1 – It gives me a nostalgic, Fall holiday feeling because, growing up in what was arguably the best public school system in America, New York City’s from the late 1950s through the early 1970s, we had to learn about Christopher (Cristoforo) Columbus [1451 – 1506] and his romanticized voyage in addition to getting another day off from the new school year! First report cards, Veteran’s Day and Thanksgiving were on the horizon!

2 – Occurring a few days after the Jewish New Year and Yom Kippur, it reminds me of our collective cultural heritage as Americans.

3 – His voyage proved the earth is not flat! Imagine only knowing Europe, Asia and maybe Africa as the totality of the planet and then sailing east of your world, trying to find a short-cut to the Far East (the Orient) without knowing if you would fall off the edge into oblivion! That was the prevailing geography of Columbus’ era!! He was truly courageous.

4 – Now THAT’s Italian! Even though he set sail from Spain, Columbus was born in Genoa, Italy. Columbus Day is an Italian celebration! Among our earliest immigrants to “the melting pot”, they are one of my favorite nationalities and some of the coolest paisans who’ve given us pizza, pasta, romantic music and not to mention movies like The Godfather, gangsters, many streets named “Columbus” (like “Columbus Circle in NYC), and beautiful women like Sophia Loren! I recall an Italian girl named Marie from my first job at an A&P food store; she used to come in with her mom and I was the sixteen year old produce clerk weighing and bagging her melons, etc. If only I wasn’t so shy back then, I would have asked her to a movie and possibly changed my history – we definitely had some chemistry!

5 – Little Italy. There is one in every major city, but New York City’s is the most famous and where the food in the many restaurants and bars is off the chain deeee-licious. It’s sure to be poppin’ down there Monday night!

6 – The Nina. His flagship, sailed 25,000 miles under Columbus’ command and was his favorite of the three ships. Real name was the Santa Clara after the patron saint, but took the nickname from her owner, Juan Nino of Moguer. I think “Nina” means “the girl”.

7 – The Pinta. Like the Nina, a Caravel ship, light and fast; commonly used by explorers of those days. The most mysterious of the trio, she returned home and apparently that is all that is known.

8 – And The Santa Maria. The least favored by Columbus was the heaviest of them all; a cargo ship. Must have been a keen trick to keep track of all!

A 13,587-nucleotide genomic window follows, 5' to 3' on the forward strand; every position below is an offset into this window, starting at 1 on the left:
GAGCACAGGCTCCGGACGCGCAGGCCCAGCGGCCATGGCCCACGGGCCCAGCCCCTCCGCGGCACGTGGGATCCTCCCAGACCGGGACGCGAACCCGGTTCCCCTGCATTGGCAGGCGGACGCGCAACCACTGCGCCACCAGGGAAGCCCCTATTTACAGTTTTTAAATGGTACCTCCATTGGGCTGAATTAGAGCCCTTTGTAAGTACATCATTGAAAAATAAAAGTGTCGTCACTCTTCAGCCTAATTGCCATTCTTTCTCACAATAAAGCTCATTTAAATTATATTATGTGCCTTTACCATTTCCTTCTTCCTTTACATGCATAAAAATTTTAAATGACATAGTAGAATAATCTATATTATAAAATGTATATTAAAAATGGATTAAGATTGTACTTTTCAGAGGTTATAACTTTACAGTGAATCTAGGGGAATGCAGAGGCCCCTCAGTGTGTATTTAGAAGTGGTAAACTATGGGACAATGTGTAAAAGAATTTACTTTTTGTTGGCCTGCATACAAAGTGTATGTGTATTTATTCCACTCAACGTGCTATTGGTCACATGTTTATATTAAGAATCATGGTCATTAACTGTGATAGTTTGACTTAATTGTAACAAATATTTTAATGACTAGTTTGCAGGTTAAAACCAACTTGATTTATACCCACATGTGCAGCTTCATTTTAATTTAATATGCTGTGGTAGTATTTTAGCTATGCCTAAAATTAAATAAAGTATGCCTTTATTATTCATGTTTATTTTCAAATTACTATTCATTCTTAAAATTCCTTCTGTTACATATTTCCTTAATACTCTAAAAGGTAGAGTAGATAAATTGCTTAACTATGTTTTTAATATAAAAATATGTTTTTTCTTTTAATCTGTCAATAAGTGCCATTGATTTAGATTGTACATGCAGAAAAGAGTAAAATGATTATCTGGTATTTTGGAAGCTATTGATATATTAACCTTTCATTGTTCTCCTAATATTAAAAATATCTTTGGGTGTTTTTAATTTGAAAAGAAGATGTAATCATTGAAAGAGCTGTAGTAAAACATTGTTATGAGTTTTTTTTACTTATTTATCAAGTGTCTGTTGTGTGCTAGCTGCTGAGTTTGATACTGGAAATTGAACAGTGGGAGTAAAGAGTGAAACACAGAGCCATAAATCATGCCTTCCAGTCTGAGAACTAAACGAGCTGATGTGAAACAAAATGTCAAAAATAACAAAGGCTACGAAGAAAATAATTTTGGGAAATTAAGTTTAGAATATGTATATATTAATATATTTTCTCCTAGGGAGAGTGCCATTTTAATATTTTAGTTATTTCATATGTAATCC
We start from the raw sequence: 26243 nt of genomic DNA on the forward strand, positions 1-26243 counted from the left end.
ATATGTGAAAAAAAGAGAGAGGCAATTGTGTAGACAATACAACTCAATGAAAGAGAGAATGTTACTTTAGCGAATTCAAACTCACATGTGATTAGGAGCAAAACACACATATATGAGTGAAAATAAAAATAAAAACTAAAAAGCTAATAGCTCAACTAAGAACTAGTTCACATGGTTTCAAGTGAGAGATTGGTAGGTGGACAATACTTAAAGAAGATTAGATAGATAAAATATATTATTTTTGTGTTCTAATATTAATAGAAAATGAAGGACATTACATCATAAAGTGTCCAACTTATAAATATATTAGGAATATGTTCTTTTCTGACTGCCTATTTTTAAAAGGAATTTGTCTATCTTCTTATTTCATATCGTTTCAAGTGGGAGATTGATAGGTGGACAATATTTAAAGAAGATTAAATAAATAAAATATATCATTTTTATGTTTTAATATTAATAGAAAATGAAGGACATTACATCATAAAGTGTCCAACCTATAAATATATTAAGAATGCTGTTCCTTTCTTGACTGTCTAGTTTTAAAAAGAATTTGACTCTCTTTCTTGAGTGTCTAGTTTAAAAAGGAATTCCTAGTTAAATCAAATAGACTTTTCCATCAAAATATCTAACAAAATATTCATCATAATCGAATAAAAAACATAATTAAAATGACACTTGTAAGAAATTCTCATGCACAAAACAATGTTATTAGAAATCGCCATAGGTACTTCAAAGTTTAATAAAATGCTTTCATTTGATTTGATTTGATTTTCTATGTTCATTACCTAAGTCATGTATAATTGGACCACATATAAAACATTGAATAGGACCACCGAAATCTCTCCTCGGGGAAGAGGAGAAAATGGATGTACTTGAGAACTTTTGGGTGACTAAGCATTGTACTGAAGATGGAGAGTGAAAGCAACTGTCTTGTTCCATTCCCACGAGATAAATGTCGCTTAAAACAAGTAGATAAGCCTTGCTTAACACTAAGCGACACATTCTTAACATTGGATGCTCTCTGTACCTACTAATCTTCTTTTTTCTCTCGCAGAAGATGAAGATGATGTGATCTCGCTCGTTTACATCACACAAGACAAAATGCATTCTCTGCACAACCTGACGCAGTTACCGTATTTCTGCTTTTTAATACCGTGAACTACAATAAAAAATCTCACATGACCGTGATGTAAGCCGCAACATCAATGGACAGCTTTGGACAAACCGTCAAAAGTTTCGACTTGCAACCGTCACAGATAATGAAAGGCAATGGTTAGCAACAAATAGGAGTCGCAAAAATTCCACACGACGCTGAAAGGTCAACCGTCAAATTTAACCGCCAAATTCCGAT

9 – The Parades!

10 – This Poem that helped us learn about the history of Columbus Day:

“In fourteen hundred ninety-two
Columbus sailed the ocean blue.
He had three ships and left from Spain;
He sailed through sunshine, wind and rain.
He sailed by night; he sailed by day;
He used the stars to find his way.
A compass also helped him know
How to find the way to go.
Ninety sailors were on board;
Some men worked while others snored.
Then the workers went to sleep;
And others watched the ocean deep.
Day after day they looked for land;
They dreamed of trees and rocks and sand.
October 12 their dream came true,
You never saw a happier crew!
“Indians! Indians!” Columbus cried;
His heart was filled with joyful pride.
But “India” the land was not;
It was the Bahamas, and it was hot.
The Arakawa natives were very nice;
They gave the sailors food and spice.
Columbus sailed on to find some gold
To bring back home, as he’d been told.
He made the trip again and again,
Trading gold to bring to Spain.
The first American? No, not quite.
But Columbus was brave, and he was bright.”

Pickhit: I’ve noticed that some southeastern U.S. states, in what must be misguided, immature rebelliousness, gloss-over Columbus Day, previously celebrated on October 12th, the date he landed on our shores, universally across the land – and now on the second Monday – by renaming it shamefully as a “Professional Learning Day” while giving students the day off, ignoring it completely or otherwise denying pupils one of the most colorful and interesting holidays which celebrates the combining world and American (“the new world”) histories.
There was Ameriggo, Leif and Magellan, but only Columbus got the title of “first”.